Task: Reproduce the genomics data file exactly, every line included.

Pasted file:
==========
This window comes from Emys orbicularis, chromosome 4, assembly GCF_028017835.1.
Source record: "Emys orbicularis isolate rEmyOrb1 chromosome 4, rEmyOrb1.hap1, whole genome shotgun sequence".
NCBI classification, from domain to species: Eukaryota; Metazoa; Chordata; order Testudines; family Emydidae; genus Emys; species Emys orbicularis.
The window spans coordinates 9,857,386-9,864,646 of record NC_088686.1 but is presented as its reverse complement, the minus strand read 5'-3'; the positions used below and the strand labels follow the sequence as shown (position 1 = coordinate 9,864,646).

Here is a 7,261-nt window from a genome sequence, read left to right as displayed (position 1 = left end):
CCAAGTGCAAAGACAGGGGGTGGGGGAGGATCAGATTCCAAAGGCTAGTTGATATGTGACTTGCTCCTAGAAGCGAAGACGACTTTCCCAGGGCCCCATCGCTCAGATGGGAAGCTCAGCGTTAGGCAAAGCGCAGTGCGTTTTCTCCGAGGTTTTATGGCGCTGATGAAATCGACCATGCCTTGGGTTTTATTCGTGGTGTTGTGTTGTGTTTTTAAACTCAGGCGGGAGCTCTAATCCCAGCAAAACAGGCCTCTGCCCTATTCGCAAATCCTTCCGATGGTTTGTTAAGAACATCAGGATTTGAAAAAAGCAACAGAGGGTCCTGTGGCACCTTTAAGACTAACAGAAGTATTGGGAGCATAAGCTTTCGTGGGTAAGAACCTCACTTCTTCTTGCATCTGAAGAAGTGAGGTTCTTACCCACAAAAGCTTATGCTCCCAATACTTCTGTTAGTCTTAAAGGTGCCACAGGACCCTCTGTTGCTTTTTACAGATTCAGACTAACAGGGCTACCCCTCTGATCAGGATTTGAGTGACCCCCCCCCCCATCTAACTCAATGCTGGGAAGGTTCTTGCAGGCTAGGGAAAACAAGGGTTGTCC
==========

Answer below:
This window comes from Emys orbicularis, chromosome 4, assembly GCF_028017835.1.
Source record: "Emys orbicularis isolate rEmyOrb1 chromosome 4, rEmyOrb1.hap1, whole genome shotgun sequence".
NCBI classification, from domain to species: Eukaryota; Metazoa; Chordata; order Testudines; family Emydidae; genus Emys; species Emys orbicularis.
The window spans coordinates 9,857,386-9,864,646 of record NC_088686.1 but is presented as its reverse complement, the minus strand read 5'-3'; the positions used below and the strand labels follow the sequence as shown (position 1 = coordinate 9,864,646).

Here is a 7,261-nt window from a genome sequence, read left to right as displayed (position 1 = left end):
CCAAGTGCAAAGACAGGGGGTGGGGGAGGATCAGATTCCAAAGGCTAGTTGATATGTGACTTGCTCCTAGAAGCGAAGACGACTTTCCCAGGGCCCCATCGCTCAGATGGGAAGCTCAGCGTTAGGCAAAGCGCAGTGCGTTTTCTCCGAGGTTTTATGGCGCTGATGAAATCGACCATGCCTTGGGTTTTATTCGTGGTGTTGTGTTGTGTTTTTAAACTCAGGCGGGAGCTCTAATCCCAGCAAAACAGGCCTCTGCCCTATTCGCAAATCCTTCCGATGGTTTGTTAAGAACATCAGGATTTGAAAAAAGCAACAGAGGGTCCTGTGGCACCTTTAAGACTAACAGAAGTATTGGGAGCATAAGCTTTCGTGGGTAAGAACCTCACTTCTTCTTGCATCTGAAGAAGTGAGGTTCTTACCCACAAAAGCTTATGCTCCCAATACTTCTGTTAGTCTTAAAGGTGCCACAGGACCCTCTGTTGCTTTTTACAGATTCAGACTAACAGGGCTACCCCTCTGATCAGGATTTGAGTGACCCCCCCCCCCATCTAACTCAATGCTGGGAAGGTTCTTGCAGGCTAGGGAAAACAAGGGTTGTCC